Askari said the team’s work means that someday these vehicles could potentially operate indefinitely away from their ships, greatly expanding their operational capabilities.
During the first phase of development, all involved organizations developed their own system modules: West Bethesda headed the wireless power transfer effort, Philadelphia designed the battery state of charge indicator, NUWC Newport developed an open-architecture docking system for the Mid-Size Autonomous Reconfigurable Vehicle (MARV) UUV, and SSC PAC provided acoustic and optical communication for data transfer.
In the second phase, the four organizations came together and integrated their modules into a complete system with the MARV UUV, and demonstrated the setup in a relevant environment (the Shallow Water Test Facility at Narragansett Bay in Newport, Rhode Island) during ANTX 2015. The UnWET system recorded a nominal power transfer of 1.5kW to the MARV UUV, and an end-to-end efficiency of 89 percent in the seawater environment.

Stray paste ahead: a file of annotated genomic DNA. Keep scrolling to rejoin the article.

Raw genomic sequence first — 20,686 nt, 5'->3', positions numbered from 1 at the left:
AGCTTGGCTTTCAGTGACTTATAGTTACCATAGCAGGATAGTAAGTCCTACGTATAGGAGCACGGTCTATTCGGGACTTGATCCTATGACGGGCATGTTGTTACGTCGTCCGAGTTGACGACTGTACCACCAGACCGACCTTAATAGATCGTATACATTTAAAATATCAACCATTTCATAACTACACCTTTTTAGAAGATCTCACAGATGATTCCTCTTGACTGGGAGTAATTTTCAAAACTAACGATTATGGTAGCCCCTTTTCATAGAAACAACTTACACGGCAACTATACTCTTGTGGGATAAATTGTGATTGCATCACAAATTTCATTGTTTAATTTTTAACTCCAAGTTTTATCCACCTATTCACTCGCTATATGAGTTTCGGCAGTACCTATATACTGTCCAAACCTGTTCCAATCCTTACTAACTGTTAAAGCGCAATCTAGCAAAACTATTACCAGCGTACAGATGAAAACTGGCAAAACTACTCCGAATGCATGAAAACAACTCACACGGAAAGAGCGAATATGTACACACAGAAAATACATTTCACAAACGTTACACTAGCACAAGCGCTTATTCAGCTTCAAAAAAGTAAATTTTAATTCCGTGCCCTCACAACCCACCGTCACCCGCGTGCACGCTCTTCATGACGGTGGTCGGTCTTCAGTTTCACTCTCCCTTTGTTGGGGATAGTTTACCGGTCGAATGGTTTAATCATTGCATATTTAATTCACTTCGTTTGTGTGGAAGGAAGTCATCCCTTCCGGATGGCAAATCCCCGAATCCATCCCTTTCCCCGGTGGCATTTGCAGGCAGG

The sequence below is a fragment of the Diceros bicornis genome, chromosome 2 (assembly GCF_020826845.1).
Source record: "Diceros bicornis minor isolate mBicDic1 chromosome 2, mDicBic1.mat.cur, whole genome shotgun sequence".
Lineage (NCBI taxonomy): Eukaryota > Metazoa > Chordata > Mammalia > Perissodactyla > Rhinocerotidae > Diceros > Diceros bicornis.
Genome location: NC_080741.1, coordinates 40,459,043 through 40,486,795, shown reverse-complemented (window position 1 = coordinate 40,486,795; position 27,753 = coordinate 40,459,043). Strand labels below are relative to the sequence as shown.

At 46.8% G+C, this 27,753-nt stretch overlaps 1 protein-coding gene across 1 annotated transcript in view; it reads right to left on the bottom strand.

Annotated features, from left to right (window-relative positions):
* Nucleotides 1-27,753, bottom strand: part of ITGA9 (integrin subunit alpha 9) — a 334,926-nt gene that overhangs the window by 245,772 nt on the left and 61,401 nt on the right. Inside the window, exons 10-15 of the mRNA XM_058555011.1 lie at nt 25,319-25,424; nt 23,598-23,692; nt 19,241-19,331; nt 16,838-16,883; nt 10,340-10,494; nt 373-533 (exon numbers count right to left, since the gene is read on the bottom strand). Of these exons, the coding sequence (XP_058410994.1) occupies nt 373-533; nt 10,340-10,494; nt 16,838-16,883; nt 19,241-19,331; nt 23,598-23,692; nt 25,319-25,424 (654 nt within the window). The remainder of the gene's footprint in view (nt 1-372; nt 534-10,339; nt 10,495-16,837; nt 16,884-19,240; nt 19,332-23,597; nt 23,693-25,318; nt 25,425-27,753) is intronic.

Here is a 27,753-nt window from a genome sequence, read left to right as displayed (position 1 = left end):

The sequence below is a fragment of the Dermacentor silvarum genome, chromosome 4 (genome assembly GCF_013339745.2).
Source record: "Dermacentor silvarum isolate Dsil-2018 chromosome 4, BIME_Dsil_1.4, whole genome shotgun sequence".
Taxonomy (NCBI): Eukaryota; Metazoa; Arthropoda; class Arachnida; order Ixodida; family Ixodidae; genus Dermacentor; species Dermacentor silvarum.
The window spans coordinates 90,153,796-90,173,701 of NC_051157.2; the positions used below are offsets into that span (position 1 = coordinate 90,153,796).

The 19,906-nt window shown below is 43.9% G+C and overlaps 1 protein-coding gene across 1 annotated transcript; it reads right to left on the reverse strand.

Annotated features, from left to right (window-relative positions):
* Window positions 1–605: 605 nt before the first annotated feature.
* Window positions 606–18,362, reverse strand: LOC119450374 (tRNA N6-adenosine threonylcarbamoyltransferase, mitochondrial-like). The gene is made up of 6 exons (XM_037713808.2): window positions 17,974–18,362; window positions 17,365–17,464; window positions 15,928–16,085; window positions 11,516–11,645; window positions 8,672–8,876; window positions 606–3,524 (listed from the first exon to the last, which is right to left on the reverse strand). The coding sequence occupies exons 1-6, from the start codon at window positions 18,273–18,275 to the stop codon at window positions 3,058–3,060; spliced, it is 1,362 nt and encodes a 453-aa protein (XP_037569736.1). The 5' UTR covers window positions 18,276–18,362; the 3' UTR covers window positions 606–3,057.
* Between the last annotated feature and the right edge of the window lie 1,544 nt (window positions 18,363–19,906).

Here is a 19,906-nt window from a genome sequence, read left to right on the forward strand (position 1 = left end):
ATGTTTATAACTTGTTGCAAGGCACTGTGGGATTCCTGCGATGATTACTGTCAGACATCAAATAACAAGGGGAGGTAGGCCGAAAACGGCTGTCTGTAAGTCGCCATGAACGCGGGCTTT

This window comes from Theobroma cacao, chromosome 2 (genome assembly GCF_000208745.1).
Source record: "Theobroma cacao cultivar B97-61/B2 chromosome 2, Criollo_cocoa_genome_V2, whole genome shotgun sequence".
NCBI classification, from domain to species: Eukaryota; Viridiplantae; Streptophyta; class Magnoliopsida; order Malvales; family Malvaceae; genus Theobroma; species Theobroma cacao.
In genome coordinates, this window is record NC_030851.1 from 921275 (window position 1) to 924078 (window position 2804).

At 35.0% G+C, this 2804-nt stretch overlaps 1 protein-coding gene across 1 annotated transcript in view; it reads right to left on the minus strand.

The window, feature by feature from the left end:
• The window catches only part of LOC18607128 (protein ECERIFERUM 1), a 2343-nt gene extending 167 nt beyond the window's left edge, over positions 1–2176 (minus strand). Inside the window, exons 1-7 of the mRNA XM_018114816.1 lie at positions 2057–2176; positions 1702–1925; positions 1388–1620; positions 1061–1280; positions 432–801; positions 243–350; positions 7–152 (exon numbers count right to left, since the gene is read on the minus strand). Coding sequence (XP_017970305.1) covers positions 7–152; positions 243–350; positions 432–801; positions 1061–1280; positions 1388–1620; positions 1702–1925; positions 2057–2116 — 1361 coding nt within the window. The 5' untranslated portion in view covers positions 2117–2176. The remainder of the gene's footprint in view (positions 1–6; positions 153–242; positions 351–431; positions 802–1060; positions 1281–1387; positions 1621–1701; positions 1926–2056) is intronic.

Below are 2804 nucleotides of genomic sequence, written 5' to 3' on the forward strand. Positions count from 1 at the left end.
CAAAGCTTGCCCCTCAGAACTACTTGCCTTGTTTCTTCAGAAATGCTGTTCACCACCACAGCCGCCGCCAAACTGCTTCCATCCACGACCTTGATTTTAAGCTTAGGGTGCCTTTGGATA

Throughout the development process, West Bethesda team members leveraged 3-D computer-aided design, parametric modeling and additive manufacturing technologies to accelerate the development of UnWET system components. Kevin Lin, an electrical engineer and the lead designer behind the wireless power transfer coils, explains that “parametric modeling alongside 3-D printing allowed us to rapidly, inexpensively and iteratively test our coils, so that we could home in on the most optimal design for the MARV UUV.”
“If we want to remain the world leader, we need to look at innovative technologies and new concepts so we can compete with our adversaries,” Askari said. “Working on this has been a great experience. I personally believe if you want to accomplish something rapidly and effectively in the Navy, you have to collaborate across the different warfare centers. If you can bring your different capabilities and knowledge together, you can effectively develop and demonstrate your project—and that’s what we were able to do.”